Analysis of ancient DNA from skeletons suggests that Europe's first farmers were not the descendants of the people who settled the area after the retreat of the ice sheets. Instead, the early farmers probably migrated into major areas of central and eastern Europe about 7,500 years ago, bringing domesticated plants and animals with them, says Barbara Bramanti from Mainz University in Germany and colleagues. The researchers analyzed DNA from hunter-gatherer and early farmer burials, and compared those to each other and to the DNA of modern Europeans. They conclude that there is little evidence of a direct genetic link between...
  • Where Do The Finns Come From?

    09/26/2007 10:49:43 AM PDT · by blam · 104 replies · 2,636+ views
    Sydaby ^ | Christian Carpelan
    WHERE DO FINNS COME FROM? Not long ago, cytogenetic experts stirred up a controversy with their "ground-breaking" findings on the origins of the Finnish and Sami peoples. Cytogenetics is by no means a new tool in bioanthropological research, however. As early as the 1960s and '70s, Finnish researchers made the significant discovery that one quarter of the Finns' genetic stock is Siberian, and three quarters is European in origin. The Samis, however, are of different genetic stock: a mixture of distinctly western, but also eastern elements. If we examine the genetic links between the peoples of Europe, the Samis form...
  • [From 1995] A Stone-Age Horse Still Roams a Tibetan Plateau

    03/30/2012 7:17:50 PM PDT · by BenLurkin · 27 replies
    nyt ^ | November 12, 1995 | MARLISE SIMONS
    Deep in Tibet... the explorers came upon the first of the enigmatic creatures. They saw one, and then three of them grazing in the open forest. Soon, to their astonishment, a whole herd of the unusual horses appeared. "They looked completely archaic, like the horses in prehistoric cave paintings," said Michel Peissel, a French ethnologist and the expedition leader. "We thought it was just a freak, then we saw they were all alike." A team of French and British explorers, who have just returned here from a six-week expedition in Tibet, say they believe that they found an ancient breed...
  • From foraging to farming: the 10,000-year revolution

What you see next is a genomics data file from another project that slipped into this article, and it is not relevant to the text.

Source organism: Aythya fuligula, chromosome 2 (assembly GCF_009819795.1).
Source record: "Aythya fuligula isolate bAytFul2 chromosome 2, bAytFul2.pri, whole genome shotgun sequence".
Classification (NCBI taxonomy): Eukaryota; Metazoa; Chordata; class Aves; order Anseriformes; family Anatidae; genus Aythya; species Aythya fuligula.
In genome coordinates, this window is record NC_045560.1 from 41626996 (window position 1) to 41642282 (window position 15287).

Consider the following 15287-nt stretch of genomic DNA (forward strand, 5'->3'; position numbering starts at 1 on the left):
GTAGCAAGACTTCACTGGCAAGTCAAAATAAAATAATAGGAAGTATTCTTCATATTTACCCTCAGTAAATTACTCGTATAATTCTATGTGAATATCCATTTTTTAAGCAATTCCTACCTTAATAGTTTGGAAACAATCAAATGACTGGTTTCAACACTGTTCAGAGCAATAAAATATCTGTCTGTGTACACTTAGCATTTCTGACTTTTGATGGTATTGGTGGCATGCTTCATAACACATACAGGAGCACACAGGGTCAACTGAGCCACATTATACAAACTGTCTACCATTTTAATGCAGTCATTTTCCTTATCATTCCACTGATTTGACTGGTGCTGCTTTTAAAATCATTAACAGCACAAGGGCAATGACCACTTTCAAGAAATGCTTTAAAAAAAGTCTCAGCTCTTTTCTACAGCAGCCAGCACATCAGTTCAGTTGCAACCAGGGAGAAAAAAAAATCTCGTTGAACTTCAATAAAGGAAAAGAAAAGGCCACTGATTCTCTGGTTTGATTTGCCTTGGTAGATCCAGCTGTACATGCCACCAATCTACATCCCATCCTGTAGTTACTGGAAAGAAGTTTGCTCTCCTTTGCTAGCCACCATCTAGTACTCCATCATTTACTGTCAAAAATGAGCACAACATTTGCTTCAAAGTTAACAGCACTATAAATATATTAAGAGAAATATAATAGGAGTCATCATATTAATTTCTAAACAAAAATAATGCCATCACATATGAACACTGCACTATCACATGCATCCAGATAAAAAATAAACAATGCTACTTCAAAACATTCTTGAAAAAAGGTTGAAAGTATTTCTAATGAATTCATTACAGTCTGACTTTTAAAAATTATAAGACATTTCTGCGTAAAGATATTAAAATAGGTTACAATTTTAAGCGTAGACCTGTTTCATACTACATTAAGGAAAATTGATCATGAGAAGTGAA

03/29/2012 4:46:05 PM PDT · by SunkenCiv · 9 replies
    PhysOrg ^ | March 26, 2012 | U of Cambridge
    The moment when the hunter-gatherers laid down their spears and began farming around 11,000 years ago is often interpreted as one of the most rapid and significant transitions in human history -- the 'Neolithic Revolution'. By producing and storing food, Homo sapiens both mastered the natural world and took the first significant steps towards thousands of years of runaway technological development. The advent of specialist craftsmen, an increase in fertility and the construction of permanent architecture are just some of the profound changes that followed. Of course, the transition to agriculture was far from rapid. The period around 14,500 years...
  • Why Did People Become White?

    09/02/2009 12:47:20 PM PDT · by SeekAndFind · 137 replies · 3,273+ views
    Live Science ^ | 9/2/2009 | Heather Whipps
    Humans come in a rainbow of hues, from dark chocolate browns to nearly translucent whites. This full kaleidoscope of skin colors was a relatively recent evolutionary development, according to biologists, occuring alongside the migration of modern humans out of Africa between 100,000 and 50,000 years ago. The consensus among scientists has always been that lower levels of vitamin D at higher latitudes — where the sun is less intense — caused the lightening effect when modern humans, who began darker-skinned, first migrated north. But other factors might be at work, a new study suggests. From the varying effects of frostbite...
  • White Europeans evolved only ‘5,500 years ago’

    08/30/2009 10:40:35 AM PDT · by decimon · 150 replies · 4,451+ views
    The Sunday Times ^ | August 30, 2009 | Jonathan Leake
    White Europeans could have evolved as recently as 5,500 years ago, according to research which suggests that the early humans who populated Britain and Scandinavia had dark skins for millenniums. It was only when early humans gave up hunter-gathering and switched to farming about 5,500 years ago that white skin began to be favoured, say the researchers. This is because farmed food was deficient in vitamin D, a vital nutrient. Humans can make this in their skin when exposed to sunlight, but dark skin is much less efficient at it. In places such as northern Europe, where sunlight levels are...
  • The Mystery Behind the 5,000 Year Old Tarim Mummies

    08/31/2009 2:18:47 PM PDT · by BGHater · 28 replies · 2,209+ views
    Environmental Graffiti ^ | 31 Aug 2009 | EG
    A Tarim Basin mummy photographed circa 1910 Photo: Aurel Stein The door creaked open, and there in the gloom of the newly opened room, perfectly preserved despite the passing of thousands of years, a red-haired mummy with Caucasian features stared back. It was a life-changing moment for archaeologist Professor Victor Mair, and ten years on it still gave him chills. Mair had stumbled upon the recently discovered corpses of a man and his family in a museum in the Chinese city of Ürümqi, but the shock waves of the find would be felt far and wide. The 3000-year-old Cherchen...